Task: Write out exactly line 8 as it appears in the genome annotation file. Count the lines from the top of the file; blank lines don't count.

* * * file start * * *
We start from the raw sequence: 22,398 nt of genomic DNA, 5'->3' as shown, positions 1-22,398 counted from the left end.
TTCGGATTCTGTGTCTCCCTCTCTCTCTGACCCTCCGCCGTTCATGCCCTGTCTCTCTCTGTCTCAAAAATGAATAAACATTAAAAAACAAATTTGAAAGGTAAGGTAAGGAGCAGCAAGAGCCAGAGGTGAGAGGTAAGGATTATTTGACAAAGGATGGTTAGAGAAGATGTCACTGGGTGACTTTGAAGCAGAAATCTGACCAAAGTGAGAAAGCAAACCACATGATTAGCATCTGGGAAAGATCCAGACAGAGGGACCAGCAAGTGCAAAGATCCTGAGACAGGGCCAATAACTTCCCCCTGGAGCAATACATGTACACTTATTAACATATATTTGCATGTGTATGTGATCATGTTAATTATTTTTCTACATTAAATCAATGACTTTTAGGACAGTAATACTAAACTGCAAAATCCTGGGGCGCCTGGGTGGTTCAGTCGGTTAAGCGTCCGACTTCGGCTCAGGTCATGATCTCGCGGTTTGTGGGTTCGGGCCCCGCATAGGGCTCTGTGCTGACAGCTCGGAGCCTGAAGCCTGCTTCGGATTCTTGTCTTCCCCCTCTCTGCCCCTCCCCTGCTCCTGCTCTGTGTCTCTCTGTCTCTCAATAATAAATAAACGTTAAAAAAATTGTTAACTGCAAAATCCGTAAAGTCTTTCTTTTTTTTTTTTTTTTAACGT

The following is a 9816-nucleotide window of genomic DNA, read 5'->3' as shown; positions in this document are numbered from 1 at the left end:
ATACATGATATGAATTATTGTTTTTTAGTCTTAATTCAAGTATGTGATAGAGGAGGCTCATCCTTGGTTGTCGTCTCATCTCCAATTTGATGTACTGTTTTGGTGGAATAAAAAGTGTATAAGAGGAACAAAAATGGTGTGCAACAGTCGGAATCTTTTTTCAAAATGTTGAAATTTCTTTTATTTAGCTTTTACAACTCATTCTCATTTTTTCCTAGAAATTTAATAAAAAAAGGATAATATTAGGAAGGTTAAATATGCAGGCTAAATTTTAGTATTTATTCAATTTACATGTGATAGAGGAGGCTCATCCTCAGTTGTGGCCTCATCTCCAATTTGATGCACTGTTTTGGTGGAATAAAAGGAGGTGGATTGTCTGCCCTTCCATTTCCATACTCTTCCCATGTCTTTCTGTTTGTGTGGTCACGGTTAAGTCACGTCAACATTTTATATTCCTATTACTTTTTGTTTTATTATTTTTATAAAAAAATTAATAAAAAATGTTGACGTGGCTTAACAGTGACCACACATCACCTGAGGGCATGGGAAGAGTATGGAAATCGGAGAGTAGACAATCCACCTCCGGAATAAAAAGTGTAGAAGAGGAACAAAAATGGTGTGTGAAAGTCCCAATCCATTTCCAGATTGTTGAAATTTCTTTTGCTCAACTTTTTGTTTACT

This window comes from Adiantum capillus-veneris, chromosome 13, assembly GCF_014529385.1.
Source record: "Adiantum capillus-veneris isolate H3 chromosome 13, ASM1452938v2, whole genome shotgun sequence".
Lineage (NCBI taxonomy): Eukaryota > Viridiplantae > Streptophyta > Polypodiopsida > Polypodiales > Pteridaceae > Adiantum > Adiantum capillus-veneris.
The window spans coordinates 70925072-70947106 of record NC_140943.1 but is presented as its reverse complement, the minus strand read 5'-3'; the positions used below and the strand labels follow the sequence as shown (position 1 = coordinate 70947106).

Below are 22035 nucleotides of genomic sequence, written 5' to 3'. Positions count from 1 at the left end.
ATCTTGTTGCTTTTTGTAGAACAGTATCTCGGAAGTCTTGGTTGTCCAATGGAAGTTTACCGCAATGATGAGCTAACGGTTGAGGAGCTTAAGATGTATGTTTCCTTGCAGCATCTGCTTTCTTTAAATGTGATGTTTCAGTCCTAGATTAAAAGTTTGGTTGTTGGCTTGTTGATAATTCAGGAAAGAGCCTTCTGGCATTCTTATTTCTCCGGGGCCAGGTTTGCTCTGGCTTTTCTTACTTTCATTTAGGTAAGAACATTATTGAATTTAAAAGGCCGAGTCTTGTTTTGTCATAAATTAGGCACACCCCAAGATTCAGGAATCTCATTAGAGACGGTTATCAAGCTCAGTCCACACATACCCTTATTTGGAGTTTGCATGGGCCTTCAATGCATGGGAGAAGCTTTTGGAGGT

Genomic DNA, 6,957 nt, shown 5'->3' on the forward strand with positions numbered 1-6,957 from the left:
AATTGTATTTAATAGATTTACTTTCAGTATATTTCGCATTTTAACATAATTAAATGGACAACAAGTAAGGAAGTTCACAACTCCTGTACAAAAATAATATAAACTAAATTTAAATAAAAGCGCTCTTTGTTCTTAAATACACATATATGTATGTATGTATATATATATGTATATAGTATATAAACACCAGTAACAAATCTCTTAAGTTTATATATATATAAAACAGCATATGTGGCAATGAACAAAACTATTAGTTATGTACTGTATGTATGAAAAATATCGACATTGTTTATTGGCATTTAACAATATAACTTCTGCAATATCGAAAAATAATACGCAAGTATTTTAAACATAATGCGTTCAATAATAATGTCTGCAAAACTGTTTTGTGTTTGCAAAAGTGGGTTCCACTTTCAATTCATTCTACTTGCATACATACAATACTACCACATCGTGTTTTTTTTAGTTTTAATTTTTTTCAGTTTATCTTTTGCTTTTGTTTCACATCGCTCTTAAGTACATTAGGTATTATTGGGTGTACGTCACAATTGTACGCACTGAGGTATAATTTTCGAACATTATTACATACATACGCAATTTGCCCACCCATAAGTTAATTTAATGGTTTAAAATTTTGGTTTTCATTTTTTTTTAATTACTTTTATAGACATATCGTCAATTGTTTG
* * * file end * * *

The window spans coordinates 70925072-70947106 of record NC_140943.1 but is presented as its reverse complement, the minus strand read 5'-3'; the positions used below and the strand labels follow the sequence as shown (position 1 = coordinate 70947106).